Interview: Del Toro Shoes CEO, Andrew Roberts

Loafers, slippers and sneakers that pair traditional Italian craftsmanship with a contemporary edge and even a bit of humor

Handmade in Naples and Milan, Del Toro shoes invoke the skills of artisans and their time-tested techniques. The cult luxury brand, which has changed hands several times since it was founded in 2005, is now under the care of CEO Andrew Roberts. Though outspoken in his reverence for the shoemakers in Italy and the undeniable value they contribute to the footwear, Roberts envisions a future for the brand where they’re more than just the makers of a beloved velvet tuxedo shoe (which happens to be the hero product of the company). In fact, Del Toro was founded as a classic slipper brand with an infusion of youth—and Roberts is bringing that back in unexpected and, arguably, exhilarating ways.

Roberts’ role is a fortuitous one—and he was a fan of the luxury brand long before he became a part of it. “I never thought I’d be the CEO of a shoe company,” he tells us. “I never had that goal. I spent my career working at consumer companies, including Everlane in 2014-15 when direct-to-consumer was becoming a big thing. That was my first experience in the fashion world.” When Roberts accepted a role at a baby products company in Miami, Del Toro’s Wynwood flagship was only a few blocks away from his office. One day, he stepped in and bought a pair of shoes. As they slowly took on a greater role in his footwear repertoire, Roberts fell in love with the brand.

Four years later, after a move to New York, Roberts learned that a co-worker was thinking of buying Del Toro and looking for someone to run it. “I told him about my history with the brand and we ended up partnering together,” Roberts explains. Their first move was to undo changes implemented by the last owner, an investment group, that had veered from Del Toro’s earlier identity.

“A lot of customers had moved away from it,” Roberts says. “The brand that I had loved was this classic Italian shoe, that was really well-made, but with a point of view and a Miami edge to it. It was not a grandfather’s shoe. It was youthful.” Roberts and his partners wanted to bring that reputation back into focus.

They acquired Del Toro in 2020. “The pandemic allowed us to take our time,” he continues. “The website was shut down when we bought the company. Everyone was at home so no one needed velvet tuxedo slippers. There was no rush. We got to do things right and think hard about product development, branding and what we wanted to stand for.”

Roberts and his partners were aware that Del Toro had two types of clients. “You have the wedding customer,” he says. “A lot of people know us as the company with the velvet slipper that has a red stripe. We do weddings and we do them well.” But there are also the customers who are aware of their other premium leather footwear, like loafers and house slippers. Roberts wants to build up the latter, and even bridge these clients together.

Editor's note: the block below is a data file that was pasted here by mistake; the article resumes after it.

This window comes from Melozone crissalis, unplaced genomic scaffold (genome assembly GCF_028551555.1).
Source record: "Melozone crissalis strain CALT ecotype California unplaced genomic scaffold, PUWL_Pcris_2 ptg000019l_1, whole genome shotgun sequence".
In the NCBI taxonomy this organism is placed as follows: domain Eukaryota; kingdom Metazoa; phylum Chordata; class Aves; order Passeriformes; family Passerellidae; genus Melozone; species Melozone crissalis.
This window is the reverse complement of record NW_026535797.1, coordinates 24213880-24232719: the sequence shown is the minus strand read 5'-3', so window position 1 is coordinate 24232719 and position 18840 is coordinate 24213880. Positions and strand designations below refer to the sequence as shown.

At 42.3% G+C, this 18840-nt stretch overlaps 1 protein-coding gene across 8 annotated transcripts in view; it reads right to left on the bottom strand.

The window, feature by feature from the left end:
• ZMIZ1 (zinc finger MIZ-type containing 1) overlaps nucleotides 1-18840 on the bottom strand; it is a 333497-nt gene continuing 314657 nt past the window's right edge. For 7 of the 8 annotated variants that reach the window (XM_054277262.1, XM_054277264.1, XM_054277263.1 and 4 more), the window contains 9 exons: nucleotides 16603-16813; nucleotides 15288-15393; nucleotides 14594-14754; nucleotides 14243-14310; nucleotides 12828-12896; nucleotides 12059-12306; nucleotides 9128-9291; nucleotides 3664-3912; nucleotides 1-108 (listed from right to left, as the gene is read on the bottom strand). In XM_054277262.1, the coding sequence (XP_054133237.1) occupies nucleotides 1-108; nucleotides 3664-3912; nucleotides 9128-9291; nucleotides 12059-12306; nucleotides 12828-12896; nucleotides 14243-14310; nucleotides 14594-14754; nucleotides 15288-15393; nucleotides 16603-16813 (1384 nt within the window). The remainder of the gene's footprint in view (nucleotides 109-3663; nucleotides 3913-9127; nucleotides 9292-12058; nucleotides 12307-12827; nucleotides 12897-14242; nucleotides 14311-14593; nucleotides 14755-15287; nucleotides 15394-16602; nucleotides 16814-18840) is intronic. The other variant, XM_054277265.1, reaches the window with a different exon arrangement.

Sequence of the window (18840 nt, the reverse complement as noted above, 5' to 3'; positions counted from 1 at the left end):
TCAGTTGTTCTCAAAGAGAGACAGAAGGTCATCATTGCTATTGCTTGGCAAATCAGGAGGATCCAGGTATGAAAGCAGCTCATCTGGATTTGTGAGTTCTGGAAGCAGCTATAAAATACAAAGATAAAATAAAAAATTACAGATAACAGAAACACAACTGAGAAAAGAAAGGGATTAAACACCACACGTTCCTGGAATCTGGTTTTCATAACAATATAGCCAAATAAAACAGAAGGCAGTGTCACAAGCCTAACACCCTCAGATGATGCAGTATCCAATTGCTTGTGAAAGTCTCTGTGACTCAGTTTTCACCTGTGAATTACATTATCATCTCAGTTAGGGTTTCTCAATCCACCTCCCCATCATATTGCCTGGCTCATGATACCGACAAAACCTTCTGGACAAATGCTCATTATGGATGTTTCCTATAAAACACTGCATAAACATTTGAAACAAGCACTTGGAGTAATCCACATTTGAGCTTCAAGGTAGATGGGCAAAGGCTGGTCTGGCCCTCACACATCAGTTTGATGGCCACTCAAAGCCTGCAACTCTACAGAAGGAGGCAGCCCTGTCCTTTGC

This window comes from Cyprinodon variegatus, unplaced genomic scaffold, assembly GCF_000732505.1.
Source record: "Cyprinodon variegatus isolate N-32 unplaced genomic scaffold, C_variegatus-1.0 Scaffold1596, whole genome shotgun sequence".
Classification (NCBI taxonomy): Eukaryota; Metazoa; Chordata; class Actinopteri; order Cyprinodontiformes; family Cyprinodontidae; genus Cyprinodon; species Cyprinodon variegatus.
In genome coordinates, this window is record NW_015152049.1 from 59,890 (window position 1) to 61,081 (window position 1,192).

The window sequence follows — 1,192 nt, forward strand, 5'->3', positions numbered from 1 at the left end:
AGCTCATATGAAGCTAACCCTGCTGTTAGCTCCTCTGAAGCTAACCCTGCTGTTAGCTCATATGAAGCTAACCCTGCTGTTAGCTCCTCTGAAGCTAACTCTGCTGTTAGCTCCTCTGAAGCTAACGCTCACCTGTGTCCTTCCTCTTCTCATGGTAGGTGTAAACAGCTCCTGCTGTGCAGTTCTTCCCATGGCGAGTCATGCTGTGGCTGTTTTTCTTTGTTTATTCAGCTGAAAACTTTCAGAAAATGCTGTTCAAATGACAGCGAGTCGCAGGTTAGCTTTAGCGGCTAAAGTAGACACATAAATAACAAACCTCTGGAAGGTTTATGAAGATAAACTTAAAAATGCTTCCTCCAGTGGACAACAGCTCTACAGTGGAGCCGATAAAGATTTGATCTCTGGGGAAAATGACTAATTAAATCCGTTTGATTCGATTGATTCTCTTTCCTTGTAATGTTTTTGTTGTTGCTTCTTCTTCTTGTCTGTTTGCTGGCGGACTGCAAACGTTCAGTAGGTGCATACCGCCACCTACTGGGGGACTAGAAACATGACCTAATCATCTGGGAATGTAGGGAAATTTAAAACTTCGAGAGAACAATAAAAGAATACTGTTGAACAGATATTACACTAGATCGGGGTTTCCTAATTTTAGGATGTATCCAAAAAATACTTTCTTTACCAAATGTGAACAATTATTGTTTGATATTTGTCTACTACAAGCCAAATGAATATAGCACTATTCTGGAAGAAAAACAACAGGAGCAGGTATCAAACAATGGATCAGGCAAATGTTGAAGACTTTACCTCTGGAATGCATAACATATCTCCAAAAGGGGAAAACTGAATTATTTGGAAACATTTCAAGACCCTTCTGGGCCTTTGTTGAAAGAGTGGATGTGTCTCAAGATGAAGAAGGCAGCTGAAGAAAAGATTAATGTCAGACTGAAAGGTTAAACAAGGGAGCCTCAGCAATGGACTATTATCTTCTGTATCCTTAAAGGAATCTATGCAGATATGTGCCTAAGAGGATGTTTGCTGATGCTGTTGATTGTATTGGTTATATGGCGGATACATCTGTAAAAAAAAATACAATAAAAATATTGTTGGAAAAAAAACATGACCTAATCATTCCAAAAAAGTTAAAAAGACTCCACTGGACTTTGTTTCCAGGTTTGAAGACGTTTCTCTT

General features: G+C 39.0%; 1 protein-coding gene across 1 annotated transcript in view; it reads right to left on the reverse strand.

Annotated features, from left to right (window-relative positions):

“I feel really strongly that this brand deserves to exist,” he says. “I’m happy that we got it to a place where customers love it again. I’m trying to get the word out and continue to do unexpected things. There are a lot of shoe companies out there so I feel a lot of pressure to make sure Del Toro is saying something different.”

Following this mission to be something different has led Del Toro into strange—and strangely successfully—places. This includes their recent partnership with the Internet personality Litquidity, who shares memes regarding the world of finance. Their joint product, the Litquidity Suede Milano, has a classic look but there’s a joke in there if you can catch it. “It’s a bit of a wink,” Roberts says, “but that wink wouldn’t hold up if the quality wasn’t there.”

“We asked ourselves, ‘What if we made a pair of shoes using the color palette of a $100 bill?’ We didn’t expect them to be beautiful, so we were shocked when the final product came back and they were something people could actually wear,” Roberts says. “You can wear them to a gala or wedding and people won’t assume they’re a meme shoe, or that they’re poking fun at the absurdity of the financial markets.”

“If we partner with a pants company or a sock company, that’s going to be expected,” Roberts continues. “The stranger the collaboration the better, in some ways. We did a tennis ball shoe collection with The Andy Roddick Foundation. It’s very near and dear to my heart. It’s also ridiculous.” There are even more unexpected partnerships coming up, often infused with humor like this.

Not everyone believes they can pull off loafers and slippers. Further, Del Toro is pushing the boundaries of the style—a move that might isolate them from potential consumers. “Wearing Del Toros requires some level of confidence,” Roberts says. “They’re not for everyone. This will never be a mass market brand and it’s OK. There’s something special about discovering a smaller brand, and recognizing that you’re not wearing the same brand as everyone else. The people that love it and get it, they appreciate it so much more.”

Hero image courtesy of Del Toro